Thousands of brokers and intermediaries may have to renegotiate their arrangements with premium finance houses if they sign up with the industry's fledgling regulator, the General Insurance Standards Council, it emerged this week.

Rule G28 calls for intermediaries to make “adequate provision for any debt which is unlikely to be received from the debtor”.

Industry experts were divided about the repercussion that this rule will have, but at worst it could result in small brokers and intermediaries paying a higher rate for their premium financing.

There is confusion among both GISC board members and premium finance houses about what the wording “adequate provision” will actually entail.

Currently, the personal lines premium finance market is estimated to be worth more than £1bn with 90% of brokers using recourse facilities – meaning they have to pay when policyholders default.

Some experts now claim that under the GISC rule, intermediaries should have to switch to non-recourse deals whereby the premium finance house takes the burden of responsibility for bad debts instead.

The ruling has already prompted some GISC member-brokers to take out non-recourse funding. GISC board member Simon Bolam has taken a non-recourse facility with Amber Credit.

He said: “There is an incentive (in GISC's rules) to use an external finance provider, and the fact Amber offers a non-recourse service was important in our decision to use it.”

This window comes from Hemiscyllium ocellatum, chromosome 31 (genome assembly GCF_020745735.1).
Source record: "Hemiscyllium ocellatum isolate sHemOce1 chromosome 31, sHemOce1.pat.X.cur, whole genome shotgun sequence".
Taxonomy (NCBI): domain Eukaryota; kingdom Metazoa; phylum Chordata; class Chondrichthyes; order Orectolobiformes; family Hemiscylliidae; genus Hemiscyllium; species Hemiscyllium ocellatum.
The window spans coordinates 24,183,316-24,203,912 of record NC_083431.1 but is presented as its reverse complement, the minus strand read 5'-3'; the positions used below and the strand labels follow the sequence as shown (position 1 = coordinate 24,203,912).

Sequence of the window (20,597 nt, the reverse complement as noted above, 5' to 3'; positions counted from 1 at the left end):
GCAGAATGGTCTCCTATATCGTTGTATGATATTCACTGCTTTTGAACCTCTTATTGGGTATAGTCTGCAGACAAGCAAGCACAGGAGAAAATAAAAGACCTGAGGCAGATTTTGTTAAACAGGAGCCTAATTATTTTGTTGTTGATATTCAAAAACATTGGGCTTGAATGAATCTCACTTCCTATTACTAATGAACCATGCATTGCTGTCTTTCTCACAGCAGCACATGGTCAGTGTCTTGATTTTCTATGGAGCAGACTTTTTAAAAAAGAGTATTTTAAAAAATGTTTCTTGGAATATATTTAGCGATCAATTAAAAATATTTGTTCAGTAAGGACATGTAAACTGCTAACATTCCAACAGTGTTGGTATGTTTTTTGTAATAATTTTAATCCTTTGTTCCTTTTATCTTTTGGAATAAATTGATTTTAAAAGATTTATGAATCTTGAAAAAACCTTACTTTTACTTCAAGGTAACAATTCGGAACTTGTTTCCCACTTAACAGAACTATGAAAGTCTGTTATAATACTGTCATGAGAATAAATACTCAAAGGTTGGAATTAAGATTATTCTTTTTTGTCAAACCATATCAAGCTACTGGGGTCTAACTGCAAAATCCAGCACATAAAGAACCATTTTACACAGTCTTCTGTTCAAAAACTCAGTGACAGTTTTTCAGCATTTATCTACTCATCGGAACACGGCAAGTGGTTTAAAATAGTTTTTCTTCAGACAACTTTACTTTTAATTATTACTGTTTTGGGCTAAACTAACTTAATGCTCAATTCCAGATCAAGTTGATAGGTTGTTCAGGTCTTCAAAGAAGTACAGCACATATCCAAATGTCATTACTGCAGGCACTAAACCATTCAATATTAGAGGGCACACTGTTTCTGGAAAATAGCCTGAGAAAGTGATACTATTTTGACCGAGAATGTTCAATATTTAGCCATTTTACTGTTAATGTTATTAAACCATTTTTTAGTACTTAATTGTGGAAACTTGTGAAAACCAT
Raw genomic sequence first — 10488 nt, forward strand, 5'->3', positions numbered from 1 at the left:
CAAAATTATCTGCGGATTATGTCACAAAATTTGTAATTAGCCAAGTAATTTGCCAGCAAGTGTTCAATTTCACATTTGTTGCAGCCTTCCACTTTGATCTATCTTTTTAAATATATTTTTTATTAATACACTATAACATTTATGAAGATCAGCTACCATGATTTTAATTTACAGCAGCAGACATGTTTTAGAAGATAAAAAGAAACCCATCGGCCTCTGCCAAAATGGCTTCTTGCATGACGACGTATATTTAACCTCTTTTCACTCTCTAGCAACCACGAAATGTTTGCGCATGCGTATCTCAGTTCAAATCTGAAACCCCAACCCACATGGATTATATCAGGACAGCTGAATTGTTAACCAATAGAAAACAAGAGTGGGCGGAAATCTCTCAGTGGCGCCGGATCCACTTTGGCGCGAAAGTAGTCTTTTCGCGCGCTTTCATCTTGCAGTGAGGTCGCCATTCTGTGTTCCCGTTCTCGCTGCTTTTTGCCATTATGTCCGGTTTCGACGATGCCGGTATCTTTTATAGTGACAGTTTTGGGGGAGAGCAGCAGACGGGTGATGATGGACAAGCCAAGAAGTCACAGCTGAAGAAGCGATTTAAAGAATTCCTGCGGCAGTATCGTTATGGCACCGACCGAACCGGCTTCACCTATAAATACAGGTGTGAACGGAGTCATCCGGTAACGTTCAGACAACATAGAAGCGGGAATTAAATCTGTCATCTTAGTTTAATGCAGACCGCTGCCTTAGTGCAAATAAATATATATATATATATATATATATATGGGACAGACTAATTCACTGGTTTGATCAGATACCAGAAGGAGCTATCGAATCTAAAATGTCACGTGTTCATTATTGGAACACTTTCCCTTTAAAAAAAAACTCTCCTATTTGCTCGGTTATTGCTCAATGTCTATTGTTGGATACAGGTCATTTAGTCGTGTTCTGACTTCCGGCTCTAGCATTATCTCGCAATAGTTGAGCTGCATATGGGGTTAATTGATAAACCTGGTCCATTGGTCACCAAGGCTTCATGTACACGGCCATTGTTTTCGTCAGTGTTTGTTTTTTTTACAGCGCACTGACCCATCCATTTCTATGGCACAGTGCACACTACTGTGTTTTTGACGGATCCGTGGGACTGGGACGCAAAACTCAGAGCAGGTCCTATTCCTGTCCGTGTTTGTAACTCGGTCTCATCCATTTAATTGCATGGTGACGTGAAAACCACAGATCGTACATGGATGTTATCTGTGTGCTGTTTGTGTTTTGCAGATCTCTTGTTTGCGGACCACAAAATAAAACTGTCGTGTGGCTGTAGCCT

And GISC's head of policy, Angela Darling, said the rule means it is “definitely” safer practice for small to medium-sized brokers to use non-recourse premium funding instead of recourse.

But premium finance houses were still trying to assess the impact of this rule on their business.

Ian Jerrum managing director of Tifco agreed the rule will work in favour of non-recourse providing premium finance houses.

“The GISC rules strongly encourage intermediaries to opt for non-recourse premium finance,” he said.

“Rule G28 states that intermediaries must make adequate provision for any debt and if the intermediary is using a premium finance company that operates a recourse policy (as most of them do) provision must be made.”

But the biggest player, Premium Credit, denied the move would cause disruption to brokers.

Sales and marketing director Simon Pearce said: “Premium Credit is built on the premise that brokers expect a return of premium to balance contingent liability, so I don't see how this rule could cause disruption.

“However, I do believe it will encourage brokers to use third party premium finance companies rather than offer their own extended credit.”

The rest of the premium finance market said they would watch developments closely.

Prompt managing director Bob Golden said his company could create a non-recourse service, if broker reaction to the rule is strong.

He said: “At the moment I honestly don't know if this will become an issue for brokers – it is very early days. But if it does become a problem then we will listen to our brokers and move in line with what they want.”

And Finsure managing director Paul Chaplain said: “Certainly this brings premium finance into sharper focus but brokers have always had to make provision for client insolvency.”

Meanwhile, brokers and intermediaries were in the dark about whether they would meet GISC's solvency margins using recourse agreements.

Paul Robinson, owner of intermediary Robinson & Robinson, said: “The question is, ‘If you have a recourse facility, how do you keep a track of good debts and bad debts every day to make sure you meet GISC's requirements?'”